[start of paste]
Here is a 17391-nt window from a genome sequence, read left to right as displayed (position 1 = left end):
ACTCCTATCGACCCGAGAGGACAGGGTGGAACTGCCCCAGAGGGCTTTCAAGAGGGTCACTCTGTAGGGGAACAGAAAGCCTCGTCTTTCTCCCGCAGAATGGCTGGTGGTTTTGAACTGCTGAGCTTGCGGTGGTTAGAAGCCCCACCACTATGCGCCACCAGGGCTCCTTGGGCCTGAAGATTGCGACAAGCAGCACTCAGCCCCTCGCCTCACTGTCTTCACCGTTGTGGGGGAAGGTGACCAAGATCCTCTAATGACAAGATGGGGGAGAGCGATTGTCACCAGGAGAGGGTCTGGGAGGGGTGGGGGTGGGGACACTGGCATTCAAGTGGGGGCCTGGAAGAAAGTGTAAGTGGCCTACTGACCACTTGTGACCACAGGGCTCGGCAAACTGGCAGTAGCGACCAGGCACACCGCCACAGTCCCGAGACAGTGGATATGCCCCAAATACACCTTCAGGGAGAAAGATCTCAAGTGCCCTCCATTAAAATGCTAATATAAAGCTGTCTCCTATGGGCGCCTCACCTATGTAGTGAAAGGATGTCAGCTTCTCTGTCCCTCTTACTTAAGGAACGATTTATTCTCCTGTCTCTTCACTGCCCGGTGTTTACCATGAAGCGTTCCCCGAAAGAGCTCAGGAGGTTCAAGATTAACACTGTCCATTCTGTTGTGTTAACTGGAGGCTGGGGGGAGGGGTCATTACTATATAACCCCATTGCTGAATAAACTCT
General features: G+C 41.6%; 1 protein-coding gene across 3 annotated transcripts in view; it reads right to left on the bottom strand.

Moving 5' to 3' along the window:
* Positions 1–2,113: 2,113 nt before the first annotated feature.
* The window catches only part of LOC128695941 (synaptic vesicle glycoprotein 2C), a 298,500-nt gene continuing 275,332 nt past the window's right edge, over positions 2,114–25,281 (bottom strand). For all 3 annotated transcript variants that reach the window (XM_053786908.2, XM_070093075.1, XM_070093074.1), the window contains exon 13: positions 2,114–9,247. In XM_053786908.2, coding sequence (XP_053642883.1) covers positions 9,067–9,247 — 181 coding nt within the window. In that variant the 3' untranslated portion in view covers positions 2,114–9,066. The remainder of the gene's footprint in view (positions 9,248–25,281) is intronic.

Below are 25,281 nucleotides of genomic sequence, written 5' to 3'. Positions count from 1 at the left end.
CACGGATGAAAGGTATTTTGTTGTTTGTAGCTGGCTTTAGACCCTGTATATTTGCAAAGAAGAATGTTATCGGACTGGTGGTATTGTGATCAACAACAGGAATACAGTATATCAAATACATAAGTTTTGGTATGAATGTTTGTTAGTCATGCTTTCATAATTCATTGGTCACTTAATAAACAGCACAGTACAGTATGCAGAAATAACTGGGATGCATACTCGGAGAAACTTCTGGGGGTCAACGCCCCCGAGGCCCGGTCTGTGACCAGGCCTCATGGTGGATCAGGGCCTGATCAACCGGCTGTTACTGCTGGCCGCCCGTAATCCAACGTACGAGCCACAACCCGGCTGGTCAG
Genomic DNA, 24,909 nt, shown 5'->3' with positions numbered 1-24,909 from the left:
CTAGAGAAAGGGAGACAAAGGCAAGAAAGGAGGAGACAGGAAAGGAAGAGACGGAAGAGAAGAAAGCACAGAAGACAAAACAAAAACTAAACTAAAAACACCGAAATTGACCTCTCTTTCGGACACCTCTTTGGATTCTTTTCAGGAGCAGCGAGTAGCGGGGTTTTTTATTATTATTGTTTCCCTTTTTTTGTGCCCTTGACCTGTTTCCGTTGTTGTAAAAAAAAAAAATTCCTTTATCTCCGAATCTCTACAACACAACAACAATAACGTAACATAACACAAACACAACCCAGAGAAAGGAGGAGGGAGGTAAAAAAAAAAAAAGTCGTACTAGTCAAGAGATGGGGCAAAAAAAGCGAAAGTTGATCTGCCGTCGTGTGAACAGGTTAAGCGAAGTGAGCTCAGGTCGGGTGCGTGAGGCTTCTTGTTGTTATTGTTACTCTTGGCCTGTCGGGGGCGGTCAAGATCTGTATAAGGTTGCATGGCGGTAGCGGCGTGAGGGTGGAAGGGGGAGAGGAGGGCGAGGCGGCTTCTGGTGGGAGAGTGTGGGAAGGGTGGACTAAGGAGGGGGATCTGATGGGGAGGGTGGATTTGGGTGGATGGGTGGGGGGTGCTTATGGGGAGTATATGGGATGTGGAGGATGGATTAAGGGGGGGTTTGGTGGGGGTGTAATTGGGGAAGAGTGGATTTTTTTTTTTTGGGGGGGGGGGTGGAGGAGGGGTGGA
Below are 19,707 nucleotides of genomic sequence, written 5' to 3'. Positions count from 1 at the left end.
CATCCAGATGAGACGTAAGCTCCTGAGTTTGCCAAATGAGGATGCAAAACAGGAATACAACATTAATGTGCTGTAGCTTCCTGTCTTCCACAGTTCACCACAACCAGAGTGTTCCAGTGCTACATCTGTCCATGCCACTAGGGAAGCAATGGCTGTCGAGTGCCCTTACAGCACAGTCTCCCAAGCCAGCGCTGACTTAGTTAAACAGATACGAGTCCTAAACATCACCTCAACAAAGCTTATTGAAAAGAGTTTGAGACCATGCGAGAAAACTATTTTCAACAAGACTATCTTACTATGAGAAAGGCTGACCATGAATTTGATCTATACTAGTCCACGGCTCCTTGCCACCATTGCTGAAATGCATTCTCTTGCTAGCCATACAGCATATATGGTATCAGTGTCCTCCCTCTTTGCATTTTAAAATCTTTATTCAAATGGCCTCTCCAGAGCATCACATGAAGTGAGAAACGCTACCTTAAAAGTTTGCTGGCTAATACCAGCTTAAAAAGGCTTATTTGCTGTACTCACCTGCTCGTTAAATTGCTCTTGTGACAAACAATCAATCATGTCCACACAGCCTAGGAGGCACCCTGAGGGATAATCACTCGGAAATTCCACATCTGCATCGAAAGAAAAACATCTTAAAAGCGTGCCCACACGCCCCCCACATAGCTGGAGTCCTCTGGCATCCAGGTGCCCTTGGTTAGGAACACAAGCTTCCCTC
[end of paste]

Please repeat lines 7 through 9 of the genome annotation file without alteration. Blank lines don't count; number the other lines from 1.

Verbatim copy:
Below are 25,281 nucleotides of genomic sequence, written 5' to 3'. Positions count from 1 at the left end.
CACGGATGAAAGGTATTTTGTTGTTTGTAGCTGGCTTTAGACCCTGTATATTTGCAAAGAAGAATGTTATCGGACTGGTGGTATTGTGATCAACAACAGGAATACAGTATATCAAATACATAAGTTTTGGTATGAATGTTTGTTAGTCATGCTTTCATAATTCATTGGTCACTTAATAAACAGCACAGTACAGTATGCAGAAATAACTGGGATGCATACTCGGAGAAACTTCTGGGGGTCAACGCCCCCGAGGCCCGGTCTGTGACCAGGCCTCATGGTGGATCAGGGCCTGATCAACCGGCTGTTACTGCTGGCCGCCCGTAATCCAACGTACGAGCCACAACCCGGCTGGTCAG
Genomic DNA, 24,909 nt, shown 5'->3' with positions numbered 1-24,909 from the left: